A Marietta YMCA swim coach
Ryan Zundell decided to get involved in volunteering at the Marietta Family YMCA because of his son’s involvement in swimming and his own background of coaching a youth swimming team.
Not only does Zundell coach the swimming team, he is also a volunteer board member, which he joined in January.
Zundell said one of the more important things he teaches the children he coaches is sometimes a sport is not about winning; it’s about improvement.
Question: What is that you do for the YMCA?
Answer: I am a swim coach for the intermediate group. It’s swimmers that swam previously, between the ages of 8 and 13 or 14. They’re not beginners and they’re not real young. They’re kind of in that middle age group. And my son, Owen, is with swimming, so that’s kind of how I got back into it. I was asked to be on the board in January of this year. I’m one of six to seven members. When you enter, you commit to being on a committee. I’m on the membership committee. It’s typically around two meetings a month. Also, we’re all actually in the campaign to raise funds for programs. This year we’re focusing on the roof and the parking lot.
Q: How did you decide to get involved?
A: Owen had been involved in some other programs with the Y…A lot of parents help out with the swimming team. There was a void, they were in need of a coach. (YMCA Director) Suzy Zumwalde knew I had a swimming background. I had coached youth swimming. She knew I had the background and asked me to help out and coach the team. I enjoy coaching that age group. It’s not always about winning first place but improving and getting better. I think it’s a good life lesson. If you can go out and improve every time you do something, that’s great. That’s the real accomplishment.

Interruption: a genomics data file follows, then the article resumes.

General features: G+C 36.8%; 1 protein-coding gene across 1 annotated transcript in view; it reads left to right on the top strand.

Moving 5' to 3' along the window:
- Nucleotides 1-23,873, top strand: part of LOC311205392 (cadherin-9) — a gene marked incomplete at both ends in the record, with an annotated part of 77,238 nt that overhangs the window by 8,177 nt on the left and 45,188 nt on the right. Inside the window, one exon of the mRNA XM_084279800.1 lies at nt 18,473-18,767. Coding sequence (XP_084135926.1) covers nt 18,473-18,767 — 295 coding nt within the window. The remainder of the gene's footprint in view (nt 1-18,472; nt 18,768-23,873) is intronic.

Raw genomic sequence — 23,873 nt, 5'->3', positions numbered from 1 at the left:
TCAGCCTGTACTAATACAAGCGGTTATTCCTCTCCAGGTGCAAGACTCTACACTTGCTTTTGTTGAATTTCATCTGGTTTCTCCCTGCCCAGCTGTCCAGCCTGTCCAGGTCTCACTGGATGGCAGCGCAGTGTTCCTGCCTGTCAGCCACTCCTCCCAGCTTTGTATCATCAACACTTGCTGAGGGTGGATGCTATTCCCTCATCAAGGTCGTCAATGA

Q: What do you like best, both with the kids and with the board?
A: Working with the kids, instilling some of that confidence when they do better and improve. I constantly talk about getting better. They’re excited about that more than being first, second or third. With the board, it’s helping the community in general. The Y has a place in our community. When I was in college, we’d go down and play some basketball at the Y, there was no DBRC. In the 90s, the Y was a part of daily life. It’s working and giving back and strengthening what the Y does in our community.
Q: Are there any challenges?
A: With coaching, it can be (challenging), given it’s such a long season. It starts in mid September and doesn’t finish up until the beginning of March. We practice Monday through Thursday, so four days a week. It’s just a long period. It’s a day-in, day-out type of thing and the kids typically have good attention. As far as the board, I’m new so there are challenges as far as the facility is concerned. I’m still trying to get my feet wet with being on the board.
Q: What are some ways others might be able to get involved with volunteering at the YMCA?
A: The Y is so diverse with the things they do, from child care to sports activities. Find what you love and ask to help out in any way you can. If you’re talented and artistic, ask to help teach an art class. Or if you have a background in basketball, ask to be a coach…When we did the mud run, I volunteered to go out and take pictures. Anything like that could be helpful and beneficial…Whatever excites you, whatever gets you motivated, there’s probably an opportunity at the Y to do that, and if there’s not they’ll probably create it.
Amanda Nicholson conducted this interview.